How to Look at Keys

© 2017 Elijah Bassett, Ryerson University.

If you speak to people who grew up in certain times or places, you may hear about how, in the good old days, nobody used to lock their doors because everybody knew and trusted each other.  Just as society may have changed in this respect, the form and function of keys has also been in a state of change over time, especially in the past few decades.

For most of their long history, keys have been entirely physical objects, interacting with locks in a purely mechanical way (Vikan).  Although there are several kinds of keys that do not all work the same way, they have all historically been safely situated within the visible, physical world.  Their physicality gave, and gives, a sense of access as something that can be personally owned, and either kept or given to others as the case may be.  For example, if you knew exactly who had a key to your home, you could be secure in the knowledge that nobody else did, and that you were therefore in control of your space.

The photo is a close-up of a key that says "DO NOT DUPLICATE" in capital letters.
(c) Mike. “Key.” Flickr, 18 March 2005, photo. Used under Creative Commons Attribution-NonCommercial 2.0 Generic.

Of course, this was never inherently true, since if it is possible to make one key, it is necessarily possible to make more identical ones.  This became more and more the case as time went on, with the 20th century invention of key duplicators, which can now be found in many hardware stores where one can trade money for copies of a key.  Even with this development, however, physical keys are visually distinct from money, despite occasionally being used in similar ways, as with vending machines or pay toilets.  But in the past few decades, this has started to change, and the way we see keys is likely to change with it.

With the advent of key cards, the concept of the key has lost some of its physicality in an age of information networks and invisible signals.  Key cards’ visual and functional similarity to credit cards turns access into a potentially more transactional concept.  We see this especially with cards that indeed do involve automatic payments for access to spaces and services, such as Ontario’s Presto transit cards.  Rather than being a purely physical object that can be fully controlled by its owner as in the days of old, the digital key puts information and power in the hands of the card’s producer and primes its owner to think of access as a commodity when they perform the same actions with keys as they do with their debit card.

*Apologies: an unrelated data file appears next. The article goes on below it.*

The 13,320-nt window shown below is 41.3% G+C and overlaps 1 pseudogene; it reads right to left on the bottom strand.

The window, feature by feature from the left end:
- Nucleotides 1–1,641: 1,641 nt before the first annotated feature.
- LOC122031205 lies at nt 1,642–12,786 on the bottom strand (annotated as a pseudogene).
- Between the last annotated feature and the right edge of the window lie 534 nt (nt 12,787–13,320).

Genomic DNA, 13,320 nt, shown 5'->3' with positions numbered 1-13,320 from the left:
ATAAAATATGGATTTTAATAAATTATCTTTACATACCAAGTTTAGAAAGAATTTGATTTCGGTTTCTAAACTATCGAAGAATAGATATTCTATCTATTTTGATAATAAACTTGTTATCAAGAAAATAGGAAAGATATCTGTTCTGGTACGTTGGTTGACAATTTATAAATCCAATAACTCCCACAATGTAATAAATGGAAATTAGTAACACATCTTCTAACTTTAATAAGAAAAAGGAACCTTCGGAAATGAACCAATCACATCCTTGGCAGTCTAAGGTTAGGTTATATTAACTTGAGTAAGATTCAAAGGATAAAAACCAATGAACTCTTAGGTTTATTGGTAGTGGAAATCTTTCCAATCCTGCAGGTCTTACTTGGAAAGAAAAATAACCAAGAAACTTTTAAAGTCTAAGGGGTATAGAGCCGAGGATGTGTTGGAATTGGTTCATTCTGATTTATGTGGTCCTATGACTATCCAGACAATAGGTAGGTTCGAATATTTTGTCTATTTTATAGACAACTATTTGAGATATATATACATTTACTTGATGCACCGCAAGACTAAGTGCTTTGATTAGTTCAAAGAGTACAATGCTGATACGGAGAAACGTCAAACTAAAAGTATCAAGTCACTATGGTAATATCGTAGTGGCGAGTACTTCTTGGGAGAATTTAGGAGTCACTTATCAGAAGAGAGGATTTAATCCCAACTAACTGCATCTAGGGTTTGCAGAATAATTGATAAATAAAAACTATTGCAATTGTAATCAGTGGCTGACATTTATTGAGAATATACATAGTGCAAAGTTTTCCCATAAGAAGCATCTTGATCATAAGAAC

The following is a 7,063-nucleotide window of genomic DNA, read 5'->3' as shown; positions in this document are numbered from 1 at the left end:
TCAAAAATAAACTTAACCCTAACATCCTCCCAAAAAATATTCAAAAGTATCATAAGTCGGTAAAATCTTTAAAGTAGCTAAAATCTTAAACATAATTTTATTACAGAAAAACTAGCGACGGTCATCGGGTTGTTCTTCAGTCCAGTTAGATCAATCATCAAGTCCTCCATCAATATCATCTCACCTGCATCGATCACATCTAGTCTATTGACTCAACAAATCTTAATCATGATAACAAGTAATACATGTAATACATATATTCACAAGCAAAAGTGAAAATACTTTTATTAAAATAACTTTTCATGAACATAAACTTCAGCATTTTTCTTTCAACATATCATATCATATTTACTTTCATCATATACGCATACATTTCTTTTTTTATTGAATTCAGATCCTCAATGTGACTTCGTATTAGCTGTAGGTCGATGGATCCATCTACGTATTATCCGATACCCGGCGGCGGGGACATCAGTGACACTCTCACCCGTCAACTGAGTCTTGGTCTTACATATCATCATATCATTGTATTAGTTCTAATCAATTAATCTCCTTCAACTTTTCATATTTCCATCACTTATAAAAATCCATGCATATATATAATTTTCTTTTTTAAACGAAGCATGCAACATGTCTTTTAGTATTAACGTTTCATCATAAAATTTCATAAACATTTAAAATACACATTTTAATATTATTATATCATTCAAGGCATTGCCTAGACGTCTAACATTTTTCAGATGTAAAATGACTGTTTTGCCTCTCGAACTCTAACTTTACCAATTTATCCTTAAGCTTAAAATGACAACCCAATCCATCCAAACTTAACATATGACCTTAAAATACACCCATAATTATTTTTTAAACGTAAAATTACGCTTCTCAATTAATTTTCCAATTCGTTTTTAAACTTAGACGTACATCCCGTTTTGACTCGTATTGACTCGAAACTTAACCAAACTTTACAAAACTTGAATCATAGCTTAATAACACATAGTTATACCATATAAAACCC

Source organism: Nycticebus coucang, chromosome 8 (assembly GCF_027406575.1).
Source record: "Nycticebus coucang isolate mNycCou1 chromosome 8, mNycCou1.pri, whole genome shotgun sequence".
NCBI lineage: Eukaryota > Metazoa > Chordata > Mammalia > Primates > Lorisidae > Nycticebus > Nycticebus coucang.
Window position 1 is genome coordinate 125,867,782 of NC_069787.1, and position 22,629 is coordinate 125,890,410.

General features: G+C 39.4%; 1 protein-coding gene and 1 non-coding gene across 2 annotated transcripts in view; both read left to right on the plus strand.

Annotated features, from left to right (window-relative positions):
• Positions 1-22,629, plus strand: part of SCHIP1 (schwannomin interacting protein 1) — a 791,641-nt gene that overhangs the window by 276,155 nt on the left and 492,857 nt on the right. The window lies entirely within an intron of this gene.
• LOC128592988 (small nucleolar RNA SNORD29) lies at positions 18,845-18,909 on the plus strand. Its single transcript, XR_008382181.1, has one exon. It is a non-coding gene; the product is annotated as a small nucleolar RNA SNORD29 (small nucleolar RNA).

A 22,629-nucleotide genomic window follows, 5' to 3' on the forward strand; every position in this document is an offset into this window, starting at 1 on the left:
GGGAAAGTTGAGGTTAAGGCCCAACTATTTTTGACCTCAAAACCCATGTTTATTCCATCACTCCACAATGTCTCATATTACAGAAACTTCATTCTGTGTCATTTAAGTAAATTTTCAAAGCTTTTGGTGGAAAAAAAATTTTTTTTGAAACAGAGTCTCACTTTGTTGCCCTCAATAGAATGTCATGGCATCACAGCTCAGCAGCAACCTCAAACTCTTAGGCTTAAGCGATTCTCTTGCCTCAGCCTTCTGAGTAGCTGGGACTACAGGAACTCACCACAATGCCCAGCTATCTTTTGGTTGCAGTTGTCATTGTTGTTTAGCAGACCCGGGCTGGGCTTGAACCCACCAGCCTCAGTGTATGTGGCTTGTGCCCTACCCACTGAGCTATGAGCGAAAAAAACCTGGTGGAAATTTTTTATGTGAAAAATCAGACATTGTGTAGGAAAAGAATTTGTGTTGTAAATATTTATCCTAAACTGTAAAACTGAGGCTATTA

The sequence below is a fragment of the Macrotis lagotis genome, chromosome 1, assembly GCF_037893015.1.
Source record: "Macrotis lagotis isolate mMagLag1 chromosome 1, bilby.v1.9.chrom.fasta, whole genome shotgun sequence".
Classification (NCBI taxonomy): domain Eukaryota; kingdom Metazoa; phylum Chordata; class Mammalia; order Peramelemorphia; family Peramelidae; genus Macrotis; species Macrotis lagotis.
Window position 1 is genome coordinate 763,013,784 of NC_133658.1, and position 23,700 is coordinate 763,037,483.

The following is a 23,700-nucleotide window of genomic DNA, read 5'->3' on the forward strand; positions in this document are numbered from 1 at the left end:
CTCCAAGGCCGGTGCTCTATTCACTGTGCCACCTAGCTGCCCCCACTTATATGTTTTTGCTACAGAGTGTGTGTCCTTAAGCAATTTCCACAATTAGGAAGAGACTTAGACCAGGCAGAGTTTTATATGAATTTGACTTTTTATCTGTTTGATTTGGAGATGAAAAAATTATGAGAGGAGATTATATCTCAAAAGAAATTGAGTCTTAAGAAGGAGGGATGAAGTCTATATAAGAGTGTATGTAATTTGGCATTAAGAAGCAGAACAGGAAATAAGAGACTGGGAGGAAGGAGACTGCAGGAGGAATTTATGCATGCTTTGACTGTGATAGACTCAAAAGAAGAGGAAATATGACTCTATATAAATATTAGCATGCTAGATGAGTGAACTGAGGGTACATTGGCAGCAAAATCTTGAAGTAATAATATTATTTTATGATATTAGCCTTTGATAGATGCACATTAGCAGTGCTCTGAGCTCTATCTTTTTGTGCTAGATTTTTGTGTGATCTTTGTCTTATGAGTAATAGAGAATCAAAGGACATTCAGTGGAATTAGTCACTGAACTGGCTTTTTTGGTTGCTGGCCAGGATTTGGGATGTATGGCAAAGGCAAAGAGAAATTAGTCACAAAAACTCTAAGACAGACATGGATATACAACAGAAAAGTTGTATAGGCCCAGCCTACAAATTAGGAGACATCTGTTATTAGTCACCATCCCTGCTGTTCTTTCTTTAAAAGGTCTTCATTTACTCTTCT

Of course, physical keys still exist and are widespread.  But how might things change as more and more doors are held shut by sensors instead of the locks we know now?  More importantly, how might it change the way we see access when it is no longer determined by physical ownership of an object, but by our position in a network of information over which we have little real control?

Works Cited

Elkins, James.  How to Use Your Eyes.   Routledge, 2009,

Mike.  “Key.”  Flickr, 18 March 2005, Used under Creative Commons Attribution-NonCommercial 2.0 Generic.

Vikan, Gary.  “Keys.” The Oxford Dictionary of Byzantium.  Oxford University Press. 2005.  Oxford Reference, Accessed 6 February 2017.

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